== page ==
Ori Ornstein is interested in the intersection of oil painting and video, and Symbiosis, his solo show at Crawl Space, experiments with several possible meeting points. He pairs a painting of a dirty, dish-filled sink with video footage of a dripping faucet, and a painting of a man (Ornstein) jumping with footage of the same.

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Four televisions covered in white paint, antennas jutting, correspond to the dominant tropes of pre-20th-century oil painting: the portrait, the nude, the landscape, and the still-life. Ornstein executes his compositions directly on the screen, exposing swatches of televised images by leaving small passages of the glass unpainted. Each machine is tuned to a channel, the content dictated by network programming.

In the still-life, the cutout portion is the label on a bottle. In the nude, it's the male model's genitals; in the landscape, it's the horizon line. I happened to see the sort of macho action sequence popular in crime dramas in place of a penis, but in all three cases, neither the random content nor twinkle of the TV's pixels added much to the painting, or vice versa.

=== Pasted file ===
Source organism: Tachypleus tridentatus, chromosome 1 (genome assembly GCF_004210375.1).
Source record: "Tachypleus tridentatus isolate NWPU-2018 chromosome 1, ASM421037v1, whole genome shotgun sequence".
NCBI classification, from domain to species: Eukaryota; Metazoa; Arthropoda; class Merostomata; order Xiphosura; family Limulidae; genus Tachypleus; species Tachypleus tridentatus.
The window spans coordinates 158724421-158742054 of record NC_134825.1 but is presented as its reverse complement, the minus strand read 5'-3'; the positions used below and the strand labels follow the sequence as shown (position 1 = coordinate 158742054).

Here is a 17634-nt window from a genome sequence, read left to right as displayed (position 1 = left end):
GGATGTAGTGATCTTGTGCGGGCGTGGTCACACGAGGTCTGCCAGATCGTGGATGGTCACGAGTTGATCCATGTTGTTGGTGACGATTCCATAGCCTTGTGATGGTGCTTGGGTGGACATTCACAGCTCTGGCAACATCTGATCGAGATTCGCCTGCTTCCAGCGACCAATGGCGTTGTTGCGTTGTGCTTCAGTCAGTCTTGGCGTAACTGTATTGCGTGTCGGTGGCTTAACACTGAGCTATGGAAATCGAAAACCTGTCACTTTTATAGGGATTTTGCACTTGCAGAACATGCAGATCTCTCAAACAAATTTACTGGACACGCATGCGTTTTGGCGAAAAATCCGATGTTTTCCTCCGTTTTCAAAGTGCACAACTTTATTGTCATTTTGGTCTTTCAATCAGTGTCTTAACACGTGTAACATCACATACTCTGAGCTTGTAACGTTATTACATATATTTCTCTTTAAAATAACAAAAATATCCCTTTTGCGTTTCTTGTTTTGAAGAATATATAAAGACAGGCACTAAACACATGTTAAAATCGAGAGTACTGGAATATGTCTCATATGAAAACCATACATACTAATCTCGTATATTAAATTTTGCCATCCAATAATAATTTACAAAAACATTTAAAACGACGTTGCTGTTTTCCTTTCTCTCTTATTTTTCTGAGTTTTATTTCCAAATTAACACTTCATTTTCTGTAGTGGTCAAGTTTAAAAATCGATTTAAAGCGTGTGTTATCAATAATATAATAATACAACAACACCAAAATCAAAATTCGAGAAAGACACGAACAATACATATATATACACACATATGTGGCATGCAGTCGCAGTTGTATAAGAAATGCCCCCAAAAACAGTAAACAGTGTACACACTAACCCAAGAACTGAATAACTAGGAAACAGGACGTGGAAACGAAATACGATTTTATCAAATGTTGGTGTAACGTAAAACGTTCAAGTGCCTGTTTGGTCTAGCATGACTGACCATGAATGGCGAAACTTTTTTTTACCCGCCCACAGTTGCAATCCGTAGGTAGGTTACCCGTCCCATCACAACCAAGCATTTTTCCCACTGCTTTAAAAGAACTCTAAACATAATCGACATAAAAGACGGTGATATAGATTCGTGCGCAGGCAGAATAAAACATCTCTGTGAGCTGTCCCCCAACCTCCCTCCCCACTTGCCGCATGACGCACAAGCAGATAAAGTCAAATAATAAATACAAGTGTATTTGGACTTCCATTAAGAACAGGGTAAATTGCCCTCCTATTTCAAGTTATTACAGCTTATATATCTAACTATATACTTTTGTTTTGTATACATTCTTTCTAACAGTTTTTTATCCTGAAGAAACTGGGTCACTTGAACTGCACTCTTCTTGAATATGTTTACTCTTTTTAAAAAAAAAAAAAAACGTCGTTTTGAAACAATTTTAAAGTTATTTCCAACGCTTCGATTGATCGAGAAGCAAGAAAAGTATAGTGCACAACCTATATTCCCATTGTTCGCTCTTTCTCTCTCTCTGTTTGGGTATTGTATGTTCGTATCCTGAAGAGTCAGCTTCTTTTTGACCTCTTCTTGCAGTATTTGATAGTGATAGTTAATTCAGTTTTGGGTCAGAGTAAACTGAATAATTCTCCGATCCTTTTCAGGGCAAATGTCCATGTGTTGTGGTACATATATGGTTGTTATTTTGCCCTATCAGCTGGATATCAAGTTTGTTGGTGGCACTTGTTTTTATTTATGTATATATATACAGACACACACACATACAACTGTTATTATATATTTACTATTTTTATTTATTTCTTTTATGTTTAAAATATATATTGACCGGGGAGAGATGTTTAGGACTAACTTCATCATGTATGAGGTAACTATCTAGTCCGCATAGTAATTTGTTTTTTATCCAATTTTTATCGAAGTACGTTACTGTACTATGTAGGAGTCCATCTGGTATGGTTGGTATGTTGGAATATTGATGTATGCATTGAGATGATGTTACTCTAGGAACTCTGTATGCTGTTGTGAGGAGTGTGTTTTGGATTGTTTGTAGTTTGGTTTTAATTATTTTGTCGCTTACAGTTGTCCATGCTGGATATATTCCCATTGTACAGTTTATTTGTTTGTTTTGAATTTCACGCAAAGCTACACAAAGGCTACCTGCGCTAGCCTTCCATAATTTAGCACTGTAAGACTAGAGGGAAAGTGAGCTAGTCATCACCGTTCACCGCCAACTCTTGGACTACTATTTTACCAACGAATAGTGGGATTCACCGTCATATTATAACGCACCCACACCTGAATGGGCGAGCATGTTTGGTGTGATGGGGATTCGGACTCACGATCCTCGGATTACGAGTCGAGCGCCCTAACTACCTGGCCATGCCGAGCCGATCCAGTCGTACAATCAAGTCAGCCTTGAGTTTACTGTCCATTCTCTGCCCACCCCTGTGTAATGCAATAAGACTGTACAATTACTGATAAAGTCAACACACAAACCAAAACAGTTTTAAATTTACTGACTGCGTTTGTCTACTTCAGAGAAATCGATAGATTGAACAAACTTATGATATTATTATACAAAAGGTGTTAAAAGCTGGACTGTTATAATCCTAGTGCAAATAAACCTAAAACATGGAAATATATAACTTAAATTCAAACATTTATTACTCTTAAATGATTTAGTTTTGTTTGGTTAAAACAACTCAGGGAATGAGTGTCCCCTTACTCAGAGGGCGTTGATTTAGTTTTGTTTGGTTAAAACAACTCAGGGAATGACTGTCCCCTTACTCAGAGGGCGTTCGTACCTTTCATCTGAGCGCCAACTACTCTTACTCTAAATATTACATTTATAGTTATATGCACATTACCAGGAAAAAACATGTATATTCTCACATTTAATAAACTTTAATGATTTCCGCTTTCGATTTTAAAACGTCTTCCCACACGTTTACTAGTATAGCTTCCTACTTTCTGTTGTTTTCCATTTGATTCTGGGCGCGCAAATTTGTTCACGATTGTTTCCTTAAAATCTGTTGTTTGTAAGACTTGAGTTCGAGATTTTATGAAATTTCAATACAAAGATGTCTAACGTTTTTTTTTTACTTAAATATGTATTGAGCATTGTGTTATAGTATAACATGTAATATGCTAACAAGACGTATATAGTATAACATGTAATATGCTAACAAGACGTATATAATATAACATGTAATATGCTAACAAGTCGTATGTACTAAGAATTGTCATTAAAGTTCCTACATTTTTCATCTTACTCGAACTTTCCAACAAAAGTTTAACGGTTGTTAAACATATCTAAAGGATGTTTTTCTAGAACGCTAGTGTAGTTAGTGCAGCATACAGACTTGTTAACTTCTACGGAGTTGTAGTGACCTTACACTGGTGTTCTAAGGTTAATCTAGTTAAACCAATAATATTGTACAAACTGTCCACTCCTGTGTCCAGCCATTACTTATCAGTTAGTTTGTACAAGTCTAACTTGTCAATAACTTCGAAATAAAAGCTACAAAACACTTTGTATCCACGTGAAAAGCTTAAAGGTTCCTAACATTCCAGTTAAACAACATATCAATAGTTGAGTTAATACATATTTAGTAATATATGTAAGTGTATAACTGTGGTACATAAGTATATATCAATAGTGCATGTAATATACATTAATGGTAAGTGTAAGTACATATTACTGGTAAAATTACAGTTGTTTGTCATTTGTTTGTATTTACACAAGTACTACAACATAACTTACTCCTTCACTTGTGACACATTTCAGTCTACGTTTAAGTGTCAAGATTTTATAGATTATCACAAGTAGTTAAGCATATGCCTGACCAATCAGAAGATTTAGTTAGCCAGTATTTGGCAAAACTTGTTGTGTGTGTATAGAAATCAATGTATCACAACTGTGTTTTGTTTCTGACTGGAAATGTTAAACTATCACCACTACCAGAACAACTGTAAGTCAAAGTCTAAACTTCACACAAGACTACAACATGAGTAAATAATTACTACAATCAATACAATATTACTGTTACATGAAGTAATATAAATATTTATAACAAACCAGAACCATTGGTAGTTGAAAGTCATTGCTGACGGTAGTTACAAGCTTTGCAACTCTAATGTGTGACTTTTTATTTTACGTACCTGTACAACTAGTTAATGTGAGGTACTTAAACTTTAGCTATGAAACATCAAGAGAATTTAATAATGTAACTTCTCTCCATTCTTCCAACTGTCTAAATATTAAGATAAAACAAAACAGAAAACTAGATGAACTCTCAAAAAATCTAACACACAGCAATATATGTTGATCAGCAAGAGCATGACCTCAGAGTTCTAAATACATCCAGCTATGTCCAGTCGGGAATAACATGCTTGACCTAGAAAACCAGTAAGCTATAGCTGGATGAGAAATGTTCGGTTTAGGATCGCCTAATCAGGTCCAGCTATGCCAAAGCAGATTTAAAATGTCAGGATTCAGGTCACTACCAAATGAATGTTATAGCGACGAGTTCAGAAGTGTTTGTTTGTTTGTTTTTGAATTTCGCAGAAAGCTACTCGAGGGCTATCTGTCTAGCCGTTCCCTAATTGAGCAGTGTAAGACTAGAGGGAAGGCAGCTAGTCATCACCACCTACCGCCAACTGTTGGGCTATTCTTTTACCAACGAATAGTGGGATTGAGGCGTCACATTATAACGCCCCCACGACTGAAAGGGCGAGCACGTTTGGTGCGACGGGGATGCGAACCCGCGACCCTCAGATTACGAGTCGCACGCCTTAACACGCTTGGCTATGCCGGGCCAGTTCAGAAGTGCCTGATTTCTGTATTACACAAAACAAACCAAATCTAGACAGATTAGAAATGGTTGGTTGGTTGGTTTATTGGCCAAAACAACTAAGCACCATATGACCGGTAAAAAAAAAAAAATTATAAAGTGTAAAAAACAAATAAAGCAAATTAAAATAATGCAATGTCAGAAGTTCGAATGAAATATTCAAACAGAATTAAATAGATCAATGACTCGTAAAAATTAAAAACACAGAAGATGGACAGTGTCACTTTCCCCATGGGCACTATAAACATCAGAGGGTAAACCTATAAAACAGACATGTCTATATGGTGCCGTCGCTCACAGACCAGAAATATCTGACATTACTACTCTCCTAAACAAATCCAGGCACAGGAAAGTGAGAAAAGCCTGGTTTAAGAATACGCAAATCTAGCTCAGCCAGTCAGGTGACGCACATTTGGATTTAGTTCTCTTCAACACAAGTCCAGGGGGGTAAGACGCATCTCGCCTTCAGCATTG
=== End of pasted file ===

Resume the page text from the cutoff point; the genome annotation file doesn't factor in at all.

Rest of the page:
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Ornstein's self-portrait-on-TV, on the other hand, is a fertile, formal blend of paint and light. More densely painted than the other television pieces, the moving image seeps through tiny cracks and fissures. Ghostly shapes—perhaps a car, a kite, or a candy bar—crawl across the artist's cheeks and eyes, and as the screen changes, different colors and qualities of light ring his features.

Painting and video can intersect in any number of ways, but so can painting and falling down on the sidewalk. Ornstein's work reveals a classical training, and he seems to have a more natural vocabulary for painting. He's most successful at setting video in the service of painting, not treating the two as equals. recommended

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